He repeated again that he was
sot going to hurt her tf ahe met
him halfway, and to ahow good
fcuth went out and left her alone.
While he lounged aullenly on the
chopping-block, shoulder* and head
eonken. a aound brought him to
alert attention. A horseman was 1
galloping down the elope on the
other Hide of the valley.
Doble eased hla gun* to make
Jimre of them. Intently ho watched
the approaching figure. He recoc
nhred th» horoe. rbtqutto. and then,
■with an oath, the rider. Hl* eye*
gleamed with evil Joy. At laat' At
laat he and Dare Bandera would
settle account*. One of them would
be carried oat of the valley fee'.
first
Bandeni leaped to the ground at
ihe nine Instant that he polled Oil
eul'o up. The horae was between
htm and hla enemy.
The eyea of the men 1 1 a»il tn
a long, level look.
"Where'* Joyce Crawford?" asked
Save.
"That yore bnatnee*""
Tm makfn" It mine. What have
you done with her""
A «wl."h of skirts, a soft patter
ef feet, and Joyce waa beside her
friend. clinging to him, weeping tn
his anna.
"*«o back to the houae. . Joyce "
said Have evenly. "I wiuit to talk
wttb this man alone."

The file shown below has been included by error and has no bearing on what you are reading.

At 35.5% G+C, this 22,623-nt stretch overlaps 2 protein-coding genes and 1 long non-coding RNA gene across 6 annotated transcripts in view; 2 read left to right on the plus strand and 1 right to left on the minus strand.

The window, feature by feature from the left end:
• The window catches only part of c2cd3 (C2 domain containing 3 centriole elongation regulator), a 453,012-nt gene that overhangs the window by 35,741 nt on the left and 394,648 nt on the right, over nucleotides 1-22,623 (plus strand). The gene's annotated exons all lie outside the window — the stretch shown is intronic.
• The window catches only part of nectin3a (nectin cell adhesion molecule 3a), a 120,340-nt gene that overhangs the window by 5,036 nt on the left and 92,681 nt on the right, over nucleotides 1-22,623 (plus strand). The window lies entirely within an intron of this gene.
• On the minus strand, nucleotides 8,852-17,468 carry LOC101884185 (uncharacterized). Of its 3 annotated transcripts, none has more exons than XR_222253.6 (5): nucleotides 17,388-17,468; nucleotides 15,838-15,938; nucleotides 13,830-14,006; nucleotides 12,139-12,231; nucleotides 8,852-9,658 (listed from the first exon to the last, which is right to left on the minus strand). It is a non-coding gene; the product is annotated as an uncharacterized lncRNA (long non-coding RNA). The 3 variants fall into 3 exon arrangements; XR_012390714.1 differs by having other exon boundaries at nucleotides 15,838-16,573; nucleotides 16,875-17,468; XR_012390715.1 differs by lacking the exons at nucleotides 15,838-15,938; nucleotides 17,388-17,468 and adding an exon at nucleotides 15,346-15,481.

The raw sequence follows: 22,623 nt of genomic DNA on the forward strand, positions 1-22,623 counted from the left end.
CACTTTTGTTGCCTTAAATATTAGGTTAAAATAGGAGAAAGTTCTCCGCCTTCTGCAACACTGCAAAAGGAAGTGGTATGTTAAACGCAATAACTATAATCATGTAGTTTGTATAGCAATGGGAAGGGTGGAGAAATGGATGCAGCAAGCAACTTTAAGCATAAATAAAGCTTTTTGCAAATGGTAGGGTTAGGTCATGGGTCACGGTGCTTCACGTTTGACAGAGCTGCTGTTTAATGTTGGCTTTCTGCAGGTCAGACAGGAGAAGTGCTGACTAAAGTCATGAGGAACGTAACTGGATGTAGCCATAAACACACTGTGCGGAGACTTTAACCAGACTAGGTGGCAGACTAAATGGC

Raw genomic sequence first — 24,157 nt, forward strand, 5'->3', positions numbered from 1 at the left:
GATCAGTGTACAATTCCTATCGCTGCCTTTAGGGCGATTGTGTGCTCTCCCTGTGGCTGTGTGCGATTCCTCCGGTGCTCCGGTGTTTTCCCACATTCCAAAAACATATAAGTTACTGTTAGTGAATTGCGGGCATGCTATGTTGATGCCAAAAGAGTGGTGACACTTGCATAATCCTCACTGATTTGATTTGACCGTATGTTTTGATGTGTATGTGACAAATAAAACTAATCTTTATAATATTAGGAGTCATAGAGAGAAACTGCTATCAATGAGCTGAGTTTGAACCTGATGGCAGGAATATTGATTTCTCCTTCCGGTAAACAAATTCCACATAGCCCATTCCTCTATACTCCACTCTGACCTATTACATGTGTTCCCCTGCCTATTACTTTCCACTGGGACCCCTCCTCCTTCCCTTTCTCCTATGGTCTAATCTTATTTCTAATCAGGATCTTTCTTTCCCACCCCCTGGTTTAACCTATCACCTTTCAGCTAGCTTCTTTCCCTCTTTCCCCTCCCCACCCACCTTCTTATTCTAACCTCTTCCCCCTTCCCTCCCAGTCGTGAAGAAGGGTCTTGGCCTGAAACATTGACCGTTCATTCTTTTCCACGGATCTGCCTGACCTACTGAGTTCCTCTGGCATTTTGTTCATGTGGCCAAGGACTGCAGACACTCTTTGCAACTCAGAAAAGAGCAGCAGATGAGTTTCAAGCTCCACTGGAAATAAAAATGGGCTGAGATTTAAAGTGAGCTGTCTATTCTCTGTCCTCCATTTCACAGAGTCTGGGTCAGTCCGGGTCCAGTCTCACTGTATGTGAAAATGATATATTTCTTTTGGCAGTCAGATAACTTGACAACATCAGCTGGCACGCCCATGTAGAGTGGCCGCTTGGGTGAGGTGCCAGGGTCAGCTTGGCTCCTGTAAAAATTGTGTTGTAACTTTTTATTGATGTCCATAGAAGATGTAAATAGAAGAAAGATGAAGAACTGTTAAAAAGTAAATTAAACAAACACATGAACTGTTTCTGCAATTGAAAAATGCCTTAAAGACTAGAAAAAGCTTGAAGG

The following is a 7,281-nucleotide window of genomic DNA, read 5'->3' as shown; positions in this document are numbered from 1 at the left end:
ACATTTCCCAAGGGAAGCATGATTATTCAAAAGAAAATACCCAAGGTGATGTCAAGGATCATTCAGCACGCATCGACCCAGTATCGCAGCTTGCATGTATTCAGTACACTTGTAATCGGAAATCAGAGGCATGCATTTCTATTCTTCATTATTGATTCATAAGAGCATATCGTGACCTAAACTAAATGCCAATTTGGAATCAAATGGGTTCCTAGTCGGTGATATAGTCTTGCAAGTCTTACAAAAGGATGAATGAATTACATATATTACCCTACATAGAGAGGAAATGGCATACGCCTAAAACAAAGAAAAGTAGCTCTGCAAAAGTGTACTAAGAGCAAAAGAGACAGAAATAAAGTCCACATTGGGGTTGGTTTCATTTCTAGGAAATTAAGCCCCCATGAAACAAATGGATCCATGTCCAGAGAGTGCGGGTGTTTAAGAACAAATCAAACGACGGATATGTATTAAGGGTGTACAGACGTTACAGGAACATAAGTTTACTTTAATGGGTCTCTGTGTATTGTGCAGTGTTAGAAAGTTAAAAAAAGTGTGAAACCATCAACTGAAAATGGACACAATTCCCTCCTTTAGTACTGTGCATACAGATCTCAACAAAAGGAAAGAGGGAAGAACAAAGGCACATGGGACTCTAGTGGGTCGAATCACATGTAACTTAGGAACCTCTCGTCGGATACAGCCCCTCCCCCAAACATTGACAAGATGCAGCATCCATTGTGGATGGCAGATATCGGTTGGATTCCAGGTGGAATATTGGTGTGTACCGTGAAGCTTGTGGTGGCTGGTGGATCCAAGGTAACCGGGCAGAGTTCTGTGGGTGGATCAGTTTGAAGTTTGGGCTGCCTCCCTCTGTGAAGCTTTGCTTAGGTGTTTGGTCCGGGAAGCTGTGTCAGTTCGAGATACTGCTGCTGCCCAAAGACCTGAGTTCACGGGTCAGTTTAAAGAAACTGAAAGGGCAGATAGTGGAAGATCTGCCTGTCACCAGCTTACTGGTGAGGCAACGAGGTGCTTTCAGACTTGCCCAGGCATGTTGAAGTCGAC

Tho girl rlung the tighter to htm.
"No. Dave, no! It's been . . .
•wful."
The outlaw drew hla long barreled
ctx shooter.
T din' behind a woman, are
fmiV he taunted.
At any moment ha mi*ht flra.
Dave c-iDght the wrists of tho girl,
draared them down from hla neck,
and flung her rouahly from him to
the ground, lie pulled out big lit
ti» bulldog.
Doble fired and Dave fell. The
•otlaw moved cautiously closer, r»
ultar.t at bia marksmanship. His
enemy lay still, the pistol In hla
ADVENTURE'S
THE: TWINS
V Cfriv% Rotxrtr Swton
TIIE CLOTH OF DREAMS
Instantly he fnrfjot. th/rt he and S'anry trrre on an errand
for the Fairy Queen.
Nlrfc looked after Nancy, whom
the Gyp*y woman waa leading Into
the caw. Th+n he looked at the
rreat chocolate cake that had t»e*n
out to cool.
Horn* way hr- felt thai thlnjpi were
foing all wron*.
Joat then aomethin* dropped ont
of hla pocket. It wan the note the
Magir aj Mu.hroom ha/1 left In the
orchard.
Fd t*»tt*r not lowe that." fbought
Kick, and he Ktooped to plrk It tip.
Hut lo and behold. the writing ha/1
changed from blue to opened
l f and n*ad "Don't ro Into th* cave
Th# <;>rpt. y woman la Twelve Tooa
thr Korrer*r "
*Naney, M he *cr*afn*d, 'Tofßf
hnrk. Don't ffo In th*re Come bark
an*! we'll Mart on cjr journey over
tt* H"\o n Mountain; "
f'ut Nanrv didn't t<er»r. On?? the
Oypry woman turned and leered at
*>tm, % queer crooked *tnil*v
No wonder tie- llttJe sr»rl didn't